After confirming the appropriate location at the prostatic arteries, embolization is performed using 300-500 μm gelatin microspheres (embolic particles). The particles are mixed with diluted saline and should be administered to the site very slowly to reduce the risk of reflux.

Following the embolization of the prostatic arteries, the microcatheter is removed from the surgical site. The pinhole in the upper thigh area is closed, possibly followed by prescriptions for antibiotics and NSAIDs to alleviate discomfort after the procedure.

PAE is an outpatient procedure. Therefore, the patient is only required to stay at the post-surgery care unit for several hours and then can be discharged on the same day.

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Evidence for PAE as the Treatment of BPH

PAE for Treatment of BPH in Patients with Prostates >90 g

According to a clinical study by the Journal of Vascular and Interventional Radiology (JVIR), PAE is effective for lower urinary tract symptoms due to BPH in patients with a prostate over 90 g.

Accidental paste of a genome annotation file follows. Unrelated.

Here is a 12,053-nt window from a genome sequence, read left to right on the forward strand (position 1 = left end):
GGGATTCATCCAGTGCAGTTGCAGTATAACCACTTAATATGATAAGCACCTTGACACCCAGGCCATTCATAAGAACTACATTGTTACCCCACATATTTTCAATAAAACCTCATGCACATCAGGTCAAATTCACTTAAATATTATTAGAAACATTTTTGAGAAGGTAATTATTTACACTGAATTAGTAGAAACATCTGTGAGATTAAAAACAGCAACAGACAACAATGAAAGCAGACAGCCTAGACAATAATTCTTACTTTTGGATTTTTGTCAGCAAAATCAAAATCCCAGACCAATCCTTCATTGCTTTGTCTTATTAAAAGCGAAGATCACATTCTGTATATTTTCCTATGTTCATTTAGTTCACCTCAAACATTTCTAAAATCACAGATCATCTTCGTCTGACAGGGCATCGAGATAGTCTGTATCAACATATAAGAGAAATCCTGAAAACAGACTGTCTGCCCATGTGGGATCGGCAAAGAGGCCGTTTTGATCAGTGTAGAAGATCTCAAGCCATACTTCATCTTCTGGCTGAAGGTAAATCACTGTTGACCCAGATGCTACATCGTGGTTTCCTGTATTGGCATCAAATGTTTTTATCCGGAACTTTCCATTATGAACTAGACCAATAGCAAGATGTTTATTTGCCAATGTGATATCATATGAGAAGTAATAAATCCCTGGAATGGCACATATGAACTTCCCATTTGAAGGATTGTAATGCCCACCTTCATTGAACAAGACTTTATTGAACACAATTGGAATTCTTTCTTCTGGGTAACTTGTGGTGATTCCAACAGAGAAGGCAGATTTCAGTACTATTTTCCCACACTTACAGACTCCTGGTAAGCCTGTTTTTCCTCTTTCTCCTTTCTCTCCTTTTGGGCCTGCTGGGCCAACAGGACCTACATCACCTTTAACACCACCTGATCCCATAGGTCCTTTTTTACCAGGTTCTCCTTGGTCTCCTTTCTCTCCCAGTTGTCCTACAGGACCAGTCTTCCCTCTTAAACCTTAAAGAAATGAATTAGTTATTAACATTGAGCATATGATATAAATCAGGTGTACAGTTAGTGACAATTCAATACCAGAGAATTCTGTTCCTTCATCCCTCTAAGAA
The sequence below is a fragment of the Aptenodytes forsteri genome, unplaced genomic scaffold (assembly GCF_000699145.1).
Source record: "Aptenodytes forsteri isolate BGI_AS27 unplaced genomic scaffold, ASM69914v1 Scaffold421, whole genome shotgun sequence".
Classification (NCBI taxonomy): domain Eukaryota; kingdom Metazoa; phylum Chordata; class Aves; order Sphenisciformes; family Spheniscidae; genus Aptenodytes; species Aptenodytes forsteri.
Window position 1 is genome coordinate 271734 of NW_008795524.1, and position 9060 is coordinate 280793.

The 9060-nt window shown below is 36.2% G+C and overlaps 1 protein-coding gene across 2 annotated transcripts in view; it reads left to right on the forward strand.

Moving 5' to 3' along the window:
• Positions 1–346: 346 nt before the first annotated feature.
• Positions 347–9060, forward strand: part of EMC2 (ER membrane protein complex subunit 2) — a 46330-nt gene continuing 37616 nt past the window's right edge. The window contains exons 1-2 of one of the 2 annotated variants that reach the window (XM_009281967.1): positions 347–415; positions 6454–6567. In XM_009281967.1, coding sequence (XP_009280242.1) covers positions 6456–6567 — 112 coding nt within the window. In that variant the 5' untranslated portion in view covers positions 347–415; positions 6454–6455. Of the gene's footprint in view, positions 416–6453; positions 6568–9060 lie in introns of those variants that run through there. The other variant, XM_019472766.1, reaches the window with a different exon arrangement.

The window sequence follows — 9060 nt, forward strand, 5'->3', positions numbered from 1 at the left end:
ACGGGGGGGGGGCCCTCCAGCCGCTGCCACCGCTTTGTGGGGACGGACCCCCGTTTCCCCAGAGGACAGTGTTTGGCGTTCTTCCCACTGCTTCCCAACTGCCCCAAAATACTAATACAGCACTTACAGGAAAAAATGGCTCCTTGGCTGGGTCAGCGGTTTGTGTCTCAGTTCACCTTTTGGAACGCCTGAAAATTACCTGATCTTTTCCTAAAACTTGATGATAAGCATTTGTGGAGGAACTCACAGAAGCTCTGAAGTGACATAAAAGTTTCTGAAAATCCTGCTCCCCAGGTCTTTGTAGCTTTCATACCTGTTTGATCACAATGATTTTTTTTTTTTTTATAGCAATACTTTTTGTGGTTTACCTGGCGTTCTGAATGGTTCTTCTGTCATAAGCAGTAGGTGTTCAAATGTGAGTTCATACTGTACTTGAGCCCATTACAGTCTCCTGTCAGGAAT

Specifically, PAE in 35 patients with BPH resulted in a mean prostate size decrease from 135.1 g to 91.9 g at three months of follow-up. In addition, the index for International Prostate Symptom Score (IPSS) and quality-of-life (QOL) were also significantly improved.


Medium- and Long-Term Outcome of PAE for Patients with BPH

Another study by the JVIR also showed that PAE had a positive effect on IPSS, QOL, and prostate volume in BPH in the medium and long term.

In particular, in 630 patients with BPH and moderate-to-severe lower urinary tract symptoms, clinical success rates were 81.9% and 76.3% in the medium term (1-3 years) and long term (>3-6.5 years).


Prostate Artery Embolization Safety and Side Effects

According to research, PAE is a generally safe procedure, with most side effects considered minor complications.

Specifically, the overall side effect rate is 32.9%, yet 99% of those cases are rated as minor. Additionally, most complications are self-limited and transient, meaning they will resolve on their own or have no long-term effect.